Metronidazole is preferably reacted with the halogenoacetyl halide having the formula III in a suitable solvent, e.g. methylene chloride, and in the presence of about one equivalent of a base, such as pyridine.
The alkali metal iodide used in the preparation of the compound having the formula V is preferably sodium or potassium iodide and the reaction is preferably carried out in acetone.
The reeaction between the compound having the formula IV or V and dimethylamine is preferably carried out in a non-hydroxylic solvent in which the compound having the formula IV or V is soluble, e.g. acetone. The preferred reaction temperature is room temperature or a temperature below room temperature.
The esterification of metronidazole is preferably carried out at room temperature.
The conversion of the ester obtained by methods (a) and (b) into the corresponding acid addition salt is effected with a suitable pharmacologically acceptable acid, e.g. hydrochloric acid.
The solubility in water of the hydrochloride of metronidazole N,N-dimethylglycinate exceeds 50% w/v or 1.7M at 20° C., the pH of the 1-20% w/v solutions being 4.4-4.6. The solubility of metronidazole in aqueous solutions of pH>3 and at 25° C. is 1% w/v or 0.058M.
The effect of temperature on the rate of hydrolysis of metronidazole N,N-dimethylglycinate was studied in 0.05M acetate buffer of pH 4.4 over the temperature range 23°-50° C.
The results obtained are illustrated in FIG. 1 of the drawings. FIG. 1 shows an Arrhenius plot in which the logarithm of the observed pseudo-first-order rate constants has been plotted against the reciprocal of the absolute temperature. Based on the slope of said plot an activation energy of 17.7 kcal mole-1 was calculated. Based on said Arrhenius type plot the stability of aqueous solutions of the ester may be predicted at various temperatures.
Thus, the time in which 10% of the ester is degraded (t10%) is found to be 73 h at 23° C., 166 h at 15° C. and 24 days at 4° C. These values are for a pH of 4.4 which corresponds to the value of aqueous solutions of the hydrochloride salt.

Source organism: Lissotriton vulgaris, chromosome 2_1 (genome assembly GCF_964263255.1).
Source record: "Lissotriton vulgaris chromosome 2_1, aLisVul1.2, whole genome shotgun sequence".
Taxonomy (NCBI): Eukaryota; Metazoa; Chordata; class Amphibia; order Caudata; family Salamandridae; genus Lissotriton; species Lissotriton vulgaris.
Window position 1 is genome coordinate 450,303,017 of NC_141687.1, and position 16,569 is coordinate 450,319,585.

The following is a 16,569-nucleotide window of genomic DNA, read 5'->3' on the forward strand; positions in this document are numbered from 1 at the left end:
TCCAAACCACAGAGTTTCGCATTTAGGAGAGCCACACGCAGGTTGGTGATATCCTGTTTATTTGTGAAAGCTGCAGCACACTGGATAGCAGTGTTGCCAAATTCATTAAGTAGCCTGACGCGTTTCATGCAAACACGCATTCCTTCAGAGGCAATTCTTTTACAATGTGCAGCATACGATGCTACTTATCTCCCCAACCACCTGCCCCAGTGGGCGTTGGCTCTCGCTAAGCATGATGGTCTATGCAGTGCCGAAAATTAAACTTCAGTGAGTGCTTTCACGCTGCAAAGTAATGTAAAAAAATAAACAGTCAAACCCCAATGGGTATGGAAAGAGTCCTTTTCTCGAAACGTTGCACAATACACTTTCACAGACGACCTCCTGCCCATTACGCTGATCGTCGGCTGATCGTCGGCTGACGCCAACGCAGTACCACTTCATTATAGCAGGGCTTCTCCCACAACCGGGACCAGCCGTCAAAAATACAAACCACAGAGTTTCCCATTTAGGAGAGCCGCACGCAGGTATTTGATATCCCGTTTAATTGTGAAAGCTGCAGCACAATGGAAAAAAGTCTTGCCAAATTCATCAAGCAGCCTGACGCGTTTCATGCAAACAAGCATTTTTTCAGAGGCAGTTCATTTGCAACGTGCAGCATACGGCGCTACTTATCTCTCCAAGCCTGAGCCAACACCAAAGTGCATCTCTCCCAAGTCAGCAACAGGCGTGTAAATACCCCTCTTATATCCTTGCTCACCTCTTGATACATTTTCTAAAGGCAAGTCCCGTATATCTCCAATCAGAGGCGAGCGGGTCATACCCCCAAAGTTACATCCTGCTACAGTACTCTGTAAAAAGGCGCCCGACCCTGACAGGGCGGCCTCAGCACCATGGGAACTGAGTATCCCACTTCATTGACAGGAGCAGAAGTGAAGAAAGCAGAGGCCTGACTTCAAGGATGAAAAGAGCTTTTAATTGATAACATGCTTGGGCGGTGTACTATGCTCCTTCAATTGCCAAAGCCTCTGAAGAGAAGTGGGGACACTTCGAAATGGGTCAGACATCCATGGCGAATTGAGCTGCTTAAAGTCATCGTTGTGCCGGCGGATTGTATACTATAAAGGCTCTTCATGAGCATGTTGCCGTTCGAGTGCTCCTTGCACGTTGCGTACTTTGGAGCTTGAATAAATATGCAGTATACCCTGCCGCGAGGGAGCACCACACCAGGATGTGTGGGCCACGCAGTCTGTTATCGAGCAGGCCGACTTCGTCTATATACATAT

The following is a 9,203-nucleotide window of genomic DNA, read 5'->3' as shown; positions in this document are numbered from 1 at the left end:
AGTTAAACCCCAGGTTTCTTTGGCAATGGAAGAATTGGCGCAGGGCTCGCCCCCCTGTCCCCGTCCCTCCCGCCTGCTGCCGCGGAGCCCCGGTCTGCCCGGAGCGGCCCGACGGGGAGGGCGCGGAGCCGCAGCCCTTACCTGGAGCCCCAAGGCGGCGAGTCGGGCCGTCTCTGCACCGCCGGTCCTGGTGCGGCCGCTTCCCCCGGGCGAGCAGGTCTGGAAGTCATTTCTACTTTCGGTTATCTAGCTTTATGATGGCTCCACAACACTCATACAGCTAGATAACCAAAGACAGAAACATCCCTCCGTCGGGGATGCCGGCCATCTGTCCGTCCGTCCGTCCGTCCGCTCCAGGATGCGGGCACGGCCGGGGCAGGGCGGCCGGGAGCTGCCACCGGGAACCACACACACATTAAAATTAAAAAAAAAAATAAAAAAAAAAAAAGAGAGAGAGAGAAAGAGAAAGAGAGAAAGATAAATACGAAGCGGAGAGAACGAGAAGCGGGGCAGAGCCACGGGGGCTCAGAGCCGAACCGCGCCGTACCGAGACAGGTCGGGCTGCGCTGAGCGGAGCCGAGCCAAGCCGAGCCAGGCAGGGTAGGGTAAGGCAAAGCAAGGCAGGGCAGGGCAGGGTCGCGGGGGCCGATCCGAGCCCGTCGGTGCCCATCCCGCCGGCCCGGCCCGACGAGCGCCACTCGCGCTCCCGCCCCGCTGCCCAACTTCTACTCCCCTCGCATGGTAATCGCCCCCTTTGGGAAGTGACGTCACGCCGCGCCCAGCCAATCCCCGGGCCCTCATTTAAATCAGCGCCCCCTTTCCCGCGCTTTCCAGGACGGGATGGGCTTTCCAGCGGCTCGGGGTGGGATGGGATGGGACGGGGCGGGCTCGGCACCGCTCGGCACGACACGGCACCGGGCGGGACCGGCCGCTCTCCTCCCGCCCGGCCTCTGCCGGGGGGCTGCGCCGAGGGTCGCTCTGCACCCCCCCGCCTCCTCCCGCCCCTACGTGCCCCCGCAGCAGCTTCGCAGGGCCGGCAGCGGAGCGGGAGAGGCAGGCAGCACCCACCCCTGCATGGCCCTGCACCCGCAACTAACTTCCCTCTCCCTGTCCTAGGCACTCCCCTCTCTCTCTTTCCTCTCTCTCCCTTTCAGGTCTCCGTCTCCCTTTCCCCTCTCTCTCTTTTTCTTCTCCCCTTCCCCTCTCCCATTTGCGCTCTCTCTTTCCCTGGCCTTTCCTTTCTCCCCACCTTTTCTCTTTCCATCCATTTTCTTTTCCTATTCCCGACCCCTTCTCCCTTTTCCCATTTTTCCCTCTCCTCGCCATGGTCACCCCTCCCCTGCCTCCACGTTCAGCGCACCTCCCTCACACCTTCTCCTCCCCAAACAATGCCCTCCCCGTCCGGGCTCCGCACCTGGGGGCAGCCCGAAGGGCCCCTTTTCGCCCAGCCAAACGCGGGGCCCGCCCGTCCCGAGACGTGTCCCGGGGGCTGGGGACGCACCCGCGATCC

Since t10% for the ester is 73 h at 23° C., the results given in Table 2 indicate that the stability of aqueous solutions of the prodrug ester will only be limited by the potential precipitation of metronidazole formed upon hydrolysis in those cases where the concentration of the ester in aqueous solutions exceeds about 20%.
TABLE 2______________________________________Apparent zero-order initial rates of formation of metronida-zole (M) from its prodrug and times for M to begin precipitation(tpt) from solutions of the hydrochloride of metronidazoleN,N--dimethylglycinate as calculated (at 23° C.).Concentration of thehydrochloride of metronidazoleN,N--dimethylglycinate (d[M]/dt)i tpt(mg ml-1) (mg ml-1 h-1) (h)______________________________________50 0.042 238100 0.084 119200 0.168 60300 0.252 40______________________________________
The above data indicate that the stability of the product at pH˜4.5 is compatible with its use as a formulation to be reconstituted as a solution within several hours before use.
To test the assumption that the N,N-dimethylglycine ester would be a suitable water-soluble prodrug of metronidazole for parenteral administration, metronidazole and its N,N-dimethylglycine ester were given intravenously to two beagle dogs in a cross-over study. FIG. 2 shows plasma concentrations of metronidazole (circles), its major metabolite 1-(2-hydroxyethyl)-2-hydroxymethyl-5-nitroimidazole (triangles) and intact metronidazole N,N-dimethylglycinate (squares) for dog 1 (open symbols) and dog 2 (filled symbols) after intravenous injection of the hydrochloride salt of the ester at a dose of 30 mg/kg of metronidazole equivalents. The plasma concentration versus time data observed after administration of metronidazole are shown in FIG. 3 which shows plasma concentrations of metronidazole (circles) and 1-(2-hydroxyethyl)-2-hydroxymethyl-5-nitroimidazole (triangles) in dog 1 (open symbols) and dog 2 (filled symbols) after intravenous administration of metronidazole at a dose of 10 mg/kg. 2-Methyl-5-nitroimidazole-1-acetic acid, another main metabolite of metronidazole, could not be detected in measurable concentrations in any cases.